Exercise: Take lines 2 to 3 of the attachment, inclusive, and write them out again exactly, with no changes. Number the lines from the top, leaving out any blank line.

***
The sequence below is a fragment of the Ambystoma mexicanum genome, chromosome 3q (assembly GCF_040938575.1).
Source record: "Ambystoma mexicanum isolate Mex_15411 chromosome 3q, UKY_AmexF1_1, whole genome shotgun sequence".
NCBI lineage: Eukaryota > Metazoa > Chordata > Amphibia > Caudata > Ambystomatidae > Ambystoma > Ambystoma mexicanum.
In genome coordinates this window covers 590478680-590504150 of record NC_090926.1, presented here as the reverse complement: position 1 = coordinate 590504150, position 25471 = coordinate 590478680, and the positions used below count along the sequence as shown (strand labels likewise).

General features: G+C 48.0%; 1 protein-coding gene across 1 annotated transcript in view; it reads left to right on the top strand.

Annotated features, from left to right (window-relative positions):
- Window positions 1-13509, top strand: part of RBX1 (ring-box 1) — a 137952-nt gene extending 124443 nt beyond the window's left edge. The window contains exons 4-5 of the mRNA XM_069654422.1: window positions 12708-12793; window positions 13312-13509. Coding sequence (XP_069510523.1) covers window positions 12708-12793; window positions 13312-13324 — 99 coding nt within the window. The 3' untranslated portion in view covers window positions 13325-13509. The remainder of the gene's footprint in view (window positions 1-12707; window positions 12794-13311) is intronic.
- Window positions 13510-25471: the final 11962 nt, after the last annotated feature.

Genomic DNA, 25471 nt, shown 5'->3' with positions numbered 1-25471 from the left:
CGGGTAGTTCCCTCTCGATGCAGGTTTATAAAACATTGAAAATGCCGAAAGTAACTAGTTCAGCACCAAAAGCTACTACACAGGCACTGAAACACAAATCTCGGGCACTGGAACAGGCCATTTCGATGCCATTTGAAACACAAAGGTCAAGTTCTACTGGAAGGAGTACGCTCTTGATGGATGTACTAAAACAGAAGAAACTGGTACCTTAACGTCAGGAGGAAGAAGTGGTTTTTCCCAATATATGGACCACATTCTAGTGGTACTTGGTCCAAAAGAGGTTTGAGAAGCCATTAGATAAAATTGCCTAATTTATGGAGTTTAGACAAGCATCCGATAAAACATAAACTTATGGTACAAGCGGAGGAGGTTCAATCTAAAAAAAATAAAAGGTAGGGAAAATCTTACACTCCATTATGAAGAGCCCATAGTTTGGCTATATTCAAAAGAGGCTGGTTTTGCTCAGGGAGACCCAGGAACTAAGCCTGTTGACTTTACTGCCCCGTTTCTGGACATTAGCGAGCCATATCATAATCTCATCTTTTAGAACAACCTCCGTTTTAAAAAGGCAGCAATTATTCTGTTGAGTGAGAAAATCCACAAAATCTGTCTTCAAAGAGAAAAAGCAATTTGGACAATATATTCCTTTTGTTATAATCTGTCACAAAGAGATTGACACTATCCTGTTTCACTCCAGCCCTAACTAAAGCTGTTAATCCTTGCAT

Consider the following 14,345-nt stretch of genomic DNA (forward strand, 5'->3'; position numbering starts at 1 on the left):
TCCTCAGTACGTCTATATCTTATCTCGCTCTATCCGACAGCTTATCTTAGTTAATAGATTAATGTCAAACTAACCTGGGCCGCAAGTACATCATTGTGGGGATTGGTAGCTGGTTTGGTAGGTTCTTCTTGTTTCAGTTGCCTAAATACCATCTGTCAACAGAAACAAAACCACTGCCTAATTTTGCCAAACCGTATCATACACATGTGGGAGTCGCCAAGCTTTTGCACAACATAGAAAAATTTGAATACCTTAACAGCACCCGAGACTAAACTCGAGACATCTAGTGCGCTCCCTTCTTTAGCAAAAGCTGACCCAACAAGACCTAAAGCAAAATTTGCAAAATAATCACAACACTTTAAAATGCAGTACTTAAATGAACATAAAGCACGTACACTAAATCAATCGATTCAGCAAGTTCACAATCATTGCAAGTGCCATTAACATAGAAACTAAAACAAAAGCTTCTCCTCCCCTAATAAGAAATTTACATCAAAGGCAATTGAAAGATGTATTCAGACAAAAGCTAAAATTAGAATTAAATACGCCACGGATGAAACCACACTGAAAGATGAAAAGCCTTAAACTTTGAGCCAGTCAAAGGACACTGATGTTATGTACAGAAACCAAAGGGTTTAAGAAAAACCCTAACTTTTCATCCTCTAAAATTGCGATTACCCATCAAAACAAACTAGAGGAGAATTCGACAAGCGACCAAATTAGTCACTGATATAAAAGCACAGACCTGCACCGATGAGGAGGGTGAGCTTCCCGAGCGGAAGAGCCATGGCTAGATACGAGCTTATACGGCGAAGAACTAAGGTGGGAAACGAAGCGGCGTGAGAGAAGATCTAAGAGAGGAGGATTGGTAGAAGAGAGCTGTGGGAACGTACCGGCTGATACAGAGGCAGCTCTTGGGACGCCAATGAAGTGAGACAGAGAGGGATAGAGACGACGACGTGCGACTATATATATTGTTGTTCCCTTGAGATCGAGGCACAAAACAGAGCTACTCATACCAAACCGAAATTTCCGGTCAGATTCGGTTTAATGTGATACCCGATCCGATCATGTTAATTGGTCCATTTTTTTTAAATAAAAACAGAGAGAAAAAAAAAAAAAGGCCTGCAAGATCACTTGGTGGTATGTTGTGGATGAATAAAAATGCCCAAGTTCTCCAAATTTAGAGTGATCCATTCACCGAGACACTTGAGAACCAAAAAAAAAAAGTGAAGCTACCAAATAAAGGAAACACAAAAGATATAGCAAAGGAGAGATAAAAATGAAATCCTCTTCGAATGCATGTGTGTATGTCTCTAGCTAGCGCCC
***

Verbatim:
Source record: "Ambystoma mexicanum isolate Mex_15411 chromosome 3q, UKY_AmexF1_1, whole genome shotgun sequence".
NCBI lineage: Eukaryota > Metazoa > Chordata > Amphibia > Caudata > Ambystomatidae > Ambystoma > Ambystoma mexicanum.